Pokemon GO: catch ’em all?


Hannah Anderson, Reporter

“I wanna be the very best, like no one ever was.” For a lot of students, this song lyric was a childhood motto of sorts. Even if a student doesn’t personally play Pokemon GO, they have certainly heard of it. This location-based augmented reality game has been taking most of the world by storm since its U.S. release date in July of 2016.

But what is Pokemon GO? And who is playing it?

Simply put, the game was made to get people to be more active. In this game a player makes an avatar, chooses a team and sets out to ‘catch em’ all’. Different Pokemon species are found in different areas, so in order to excel in the game, a player has to go out into the world around them and explore. Along the journey, Pokemon GO offers Poke Stops which are attached to real-world locations. These stops reward the player with goodies and experience points that can be helpful throughout the game.

Gyms are the other major piece of the Pokemon GO puzzle. Much like the Poke Stops, the gyms are also attached to real-world locations. Gyms offer battling other teams and earning prestige for your own team. If the player wins, they leave a Pokemon in the gym and collect a defender’s bonus of ten Pokecoins which can be used in the game’s in-app store as well as experience points.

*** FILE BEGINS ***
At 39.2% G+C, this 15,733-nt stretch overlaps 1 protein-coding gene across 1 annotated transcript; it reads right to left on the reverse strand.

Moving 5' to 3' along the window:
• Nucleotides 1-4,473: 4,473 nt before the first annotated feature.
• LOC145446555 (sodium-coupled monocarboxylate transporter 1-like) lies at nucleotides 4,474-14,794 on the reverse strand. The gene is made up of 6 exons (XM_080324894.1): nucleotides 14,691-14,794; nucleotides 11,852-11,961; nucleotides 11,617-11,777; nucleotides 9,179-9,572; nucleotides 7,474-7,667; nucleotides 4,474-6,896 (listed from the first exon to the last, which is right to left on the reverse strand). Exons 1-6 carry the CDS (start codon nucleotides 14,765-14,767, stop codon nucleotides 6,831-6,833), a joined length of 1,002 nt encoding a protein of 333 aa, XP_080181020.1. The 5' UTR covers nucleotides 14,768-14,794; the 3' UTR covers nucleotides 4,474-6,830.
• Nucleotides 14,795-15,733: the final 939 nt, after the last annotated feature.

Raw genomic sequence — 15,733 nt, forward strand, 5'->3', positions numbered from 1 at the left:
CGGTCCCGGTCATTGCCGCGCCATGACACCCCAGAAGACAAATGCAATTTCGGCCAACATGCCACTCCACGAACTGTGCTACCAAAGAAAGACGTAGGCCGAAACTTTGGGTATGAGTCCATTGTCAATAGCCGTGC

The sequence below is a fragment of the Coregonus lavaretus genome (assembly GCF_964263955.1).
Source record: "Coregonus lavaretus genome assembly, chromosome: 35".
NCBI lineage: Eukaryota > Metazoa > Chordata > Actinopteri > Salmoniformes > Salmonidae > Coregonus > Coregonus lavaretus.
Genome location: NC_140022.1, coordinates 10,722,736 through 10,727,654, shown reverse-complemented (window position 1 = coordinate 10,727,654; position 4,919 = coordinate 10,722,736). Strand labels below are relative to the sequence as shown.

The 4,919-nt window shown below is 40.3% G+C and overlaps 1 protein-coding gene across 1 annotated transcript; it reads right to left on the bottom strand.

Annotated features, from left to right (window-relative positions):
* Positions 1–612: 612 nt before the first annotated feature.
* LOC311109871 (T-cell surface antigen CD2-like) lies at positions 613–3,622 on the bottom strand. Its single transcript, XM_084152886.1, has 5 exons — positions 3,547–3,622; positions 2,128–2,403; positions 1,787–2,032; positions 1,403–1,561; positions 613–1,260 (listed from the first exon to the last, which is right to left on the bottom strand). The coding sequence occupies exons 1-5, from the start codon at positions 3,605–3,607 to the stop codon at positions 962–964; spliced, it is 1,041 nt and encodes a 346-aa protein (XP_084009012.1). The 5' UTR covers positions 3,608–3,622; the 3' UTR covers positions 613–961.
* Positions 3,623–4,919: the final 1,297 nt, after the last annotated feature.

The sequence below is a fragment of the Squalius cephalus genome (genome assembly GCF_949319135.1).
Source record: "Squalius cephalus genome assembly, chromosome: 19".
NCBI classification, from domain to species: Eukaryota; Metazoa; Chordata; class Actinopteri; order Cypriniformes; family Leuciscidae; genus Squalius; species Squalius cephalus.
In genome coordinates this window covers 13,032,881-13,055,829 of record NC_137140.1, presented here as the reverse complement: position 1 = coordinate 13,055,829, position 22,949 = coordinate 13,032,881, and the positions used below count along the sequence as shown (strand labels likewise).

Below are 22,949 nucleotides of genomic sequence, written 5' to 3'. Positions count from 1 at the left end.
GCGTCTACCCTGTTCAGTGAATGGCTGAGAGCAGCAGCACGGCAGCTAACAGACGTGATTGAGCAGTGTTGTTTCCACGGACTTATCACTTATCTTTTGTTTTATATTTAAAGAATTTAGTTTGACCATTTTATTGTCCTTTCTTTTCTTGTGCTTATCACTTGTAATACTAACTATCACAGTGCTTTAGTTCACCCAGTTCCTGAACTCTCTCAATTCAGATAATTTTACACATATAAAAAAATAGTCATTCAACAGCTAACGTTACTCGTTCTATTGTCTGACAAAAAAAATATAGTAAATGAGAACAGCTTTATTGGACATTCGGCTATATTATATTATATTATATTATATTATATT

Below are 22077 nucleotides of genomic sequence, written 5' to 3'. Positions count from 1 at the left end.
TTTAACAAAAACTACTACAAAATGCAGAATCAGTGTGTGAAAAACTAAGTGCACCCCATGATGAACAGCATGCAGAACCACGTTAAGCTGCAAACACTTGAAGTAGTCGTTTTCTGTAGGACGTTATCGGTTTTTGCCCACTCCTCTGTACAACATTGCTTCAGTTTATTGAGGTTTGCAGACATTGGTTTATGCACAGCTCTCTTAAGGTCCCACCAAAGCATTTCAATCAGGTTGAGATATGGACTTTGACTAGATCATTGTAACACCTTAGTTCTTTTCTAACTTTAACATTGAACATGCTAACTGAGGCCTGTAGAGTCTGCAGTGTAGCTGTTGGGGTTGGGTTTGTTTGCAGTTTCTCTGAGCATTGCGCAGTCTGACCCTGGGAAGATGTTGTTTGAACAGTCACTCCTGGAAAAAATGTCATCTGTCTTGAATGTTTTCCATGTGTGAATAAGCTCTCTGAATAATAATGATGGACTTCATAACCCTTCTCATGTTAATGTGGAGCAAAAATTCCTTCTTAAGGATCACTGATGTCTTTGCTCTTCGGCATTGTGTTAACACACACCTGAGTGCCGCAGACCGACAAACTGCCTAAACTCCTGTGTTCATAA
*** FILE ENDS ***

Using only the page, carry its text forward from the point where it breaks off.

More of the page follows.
Although it may be perceived as a children’s game, 20 million users log in each day. Among those millions, 78% are aged 18-27, according to Gamespot.com. With this large demographic of young adults, some may not see the appeal.

“I play the game because it’s fun. It does take me back to my childhood because Pokemon was what I did back then. If you played it when you were a kid this is what you always dreamed of, catching Pokemon in real life. I know that’s nerdy but hey what’s not cool about being able to reconnect with your inner child. It’s also one of those things that actually connected people with each other, whether it’s all rushing to catch a good Pokemon or finding someone of the same team to take a gym together, it’s that tiny social aspect,” said eighteen-year-old Jared Hickey, “It can help people come together with something in common, that if it wasn’t there, these people would have never crossed paths. Plus it makes people go outside which people need to do more of these days.”

There are actually Pokemon GO meetups where trainers sign up through Facebook and get together with other people to go exploring. These events are commonly organized weekly. By exploring the community through this game, students can form unity with people they normally would never speak to.

“Aside from it being fun, I think it’s a really good way to get people out of the house, walking dogs, being with friends, exercising, etc,” said senior Tate Torgerson.

Not everyone has the same opinion of the game though.

“It wasn’t as fun as everyone says and there were so many problems with the game that it was more tiring dealing with it than actually walking around and playing it,” said senior Brittney Nguyen.

With the game’s faulty servers and no way to track Pokemon, it can be frustrating at times.

“This is a precarious house of cards built on a wobbly foundation of nostalgia,” wrote Kallie Plagge of ign.com.

No matter a student’s opinion of the game, it’s a virtual reality that must be experienced first hand to fully understand the hype.